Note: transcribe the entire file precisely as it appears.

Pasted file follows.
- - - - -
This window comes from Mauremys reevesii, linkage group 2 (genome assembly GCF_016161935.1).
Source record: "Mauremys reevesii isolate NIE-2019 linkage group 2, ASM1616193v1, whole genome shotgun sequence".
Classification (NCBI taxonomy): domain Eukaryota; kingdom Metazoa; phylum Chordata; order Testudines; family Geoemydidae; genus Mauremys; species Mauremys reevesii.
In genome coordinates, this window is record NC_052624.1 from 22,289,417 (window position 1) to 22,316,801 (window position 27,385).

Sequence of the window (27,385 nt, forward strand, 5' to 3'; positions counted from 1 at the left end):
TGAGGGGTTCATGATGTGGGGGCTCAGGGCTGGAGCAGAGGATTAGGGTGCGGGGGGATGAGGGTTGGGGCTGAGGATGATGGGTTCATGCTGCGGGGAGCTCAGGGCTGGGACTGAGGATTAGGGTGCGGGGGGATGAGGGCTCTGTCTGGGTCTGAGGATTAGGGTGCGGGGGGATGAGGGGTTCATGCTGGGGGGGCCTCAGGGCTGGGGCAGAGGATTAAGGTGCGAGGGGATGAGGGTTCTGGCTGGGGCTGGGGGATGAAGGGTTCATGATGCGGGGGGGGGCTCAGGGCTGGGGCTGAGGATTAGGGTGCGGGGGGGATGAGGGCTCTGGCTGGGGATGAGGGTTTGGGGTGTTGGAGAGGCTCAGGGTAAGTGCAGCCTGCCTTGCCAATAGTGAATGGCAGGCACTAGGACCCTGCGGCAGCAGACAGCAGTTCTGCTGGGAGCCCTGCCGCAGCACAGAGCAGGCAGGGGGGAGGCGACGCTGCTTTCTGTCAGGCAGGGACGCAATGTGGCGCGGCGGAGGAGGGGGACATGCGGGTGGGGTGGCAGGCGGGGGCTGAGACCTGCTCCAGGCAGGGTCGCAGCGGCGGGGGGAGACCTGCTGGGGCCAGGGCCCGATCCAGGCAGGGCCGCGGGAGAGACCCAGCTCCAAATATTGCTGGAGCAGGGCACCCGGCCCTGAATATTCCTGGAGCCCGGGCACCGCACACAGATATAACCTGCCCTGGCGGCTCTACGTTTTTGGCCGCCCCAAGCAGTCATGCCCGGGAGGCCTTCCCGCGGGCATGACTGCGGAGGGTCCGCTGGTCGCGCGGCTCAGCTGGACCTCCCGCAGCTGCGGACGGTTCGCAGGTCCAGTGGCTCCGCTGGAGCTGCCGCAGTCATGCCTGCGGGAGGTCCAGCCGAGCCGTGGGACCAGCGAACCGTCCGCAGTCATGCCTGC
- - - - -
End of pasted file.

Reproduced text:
This window comes from Mauremys reevesii, linkage group 2 (genome assembly GCF_016161935.1).
Source record: "Mauremys reevesii isolate NIE-2019 linkage group 2, ASM1616193v1, whole genome shotgun sequence".
Classification (NCBI taxonomy): domain Eukaryota; kingdom Metazoa; phylum Chordata; order Testudines; family Geoemydidae; genus Mauremys; species Mauremys reevesii.
In genome coordinates, this window is record NC_052624.1 from 22,289,417 (window position 1) to 22,316,801 (window position 27,385).

Sequence of the window (27,385 nt, forward strand, 5' to 3'; positions counted from 1 at the left end):
TGAGGGGTTCATGATGTGGGGGCTCAGGGCTGGAGCAGAGGATTAGGGTGCGGGGGGATGAGGGTTGGGGCTGAGGATGATGGGTTCATGCTGCGGGGAGCTCAGGGCTGGGACTGAGGATTAGGGTGCGGGGGGATGAGGGCTCTGTCTGGGTCTGAGGATTAGGGTGCGGGGGGATGAGGGGTTCATGCTGGGGGGGCCTCAGGGCTGGGGCAGAGGATTAAGGTGCGAGGGGATGAGGGTTCTGGCTGGGGCTGGGGGATGAAGGGTTCATGATGCGGGGGGGGGCTCAGGGCTGGGGCTGAGGATTAGGGTGCGGGGGGGATGAGGGCTCTGGCTGGGGATGAGGGTTTGGGGTGTTGGAGAGGCTCAGGGTAAGTGCAGCCTGCCTTGCCAATAGTGAATGGCAGGCACTAGGACCCTGCGGCAGCAGACAGCAGTTCTGCTGGGAGCCCTGCCGCAGCACAGAGCAGGCAGGGGGGAGGCGACGCTGCTTTCTGTCAGGCAGGGACGCAATGTGGCGCGGCGGAGGAGGGGGACATGCGGGTGGGGTGGCAGGCGGGGGCTGAGACCTGCTCCAGGCAGGGTCGCAGCGGCGGGGGGAGACCTGCTGGGGCCAGGGCCCGATCCAGGCAGGGCCGCGGGAGAGACCCAGCTCCAAATATTGCTGGAGCAGGGCACCCGGCCCTGAATATTCCTGGAGCCCGGGCACCGCACACAGATATAACCTGCCCTGGCGGCTCTACGTTTTTGGCCGCCCCAAGCAGTCATGCCCGGGAGGCCTTCCCGCGGGCATGACTGCGGAGGGTCCGCTGGTCGCGCGGCTCAGCTGGACCTCCCGCAGCTGCGGACGGTTCGCAGGTCCAGTGGCTCCGCTGGAGCTGCCGCAGTCATGCCTGCGGGAGGTCCAGCCGAGCCGTGGGACCAGCGAACCGTCCGCAGTCATGCCTGC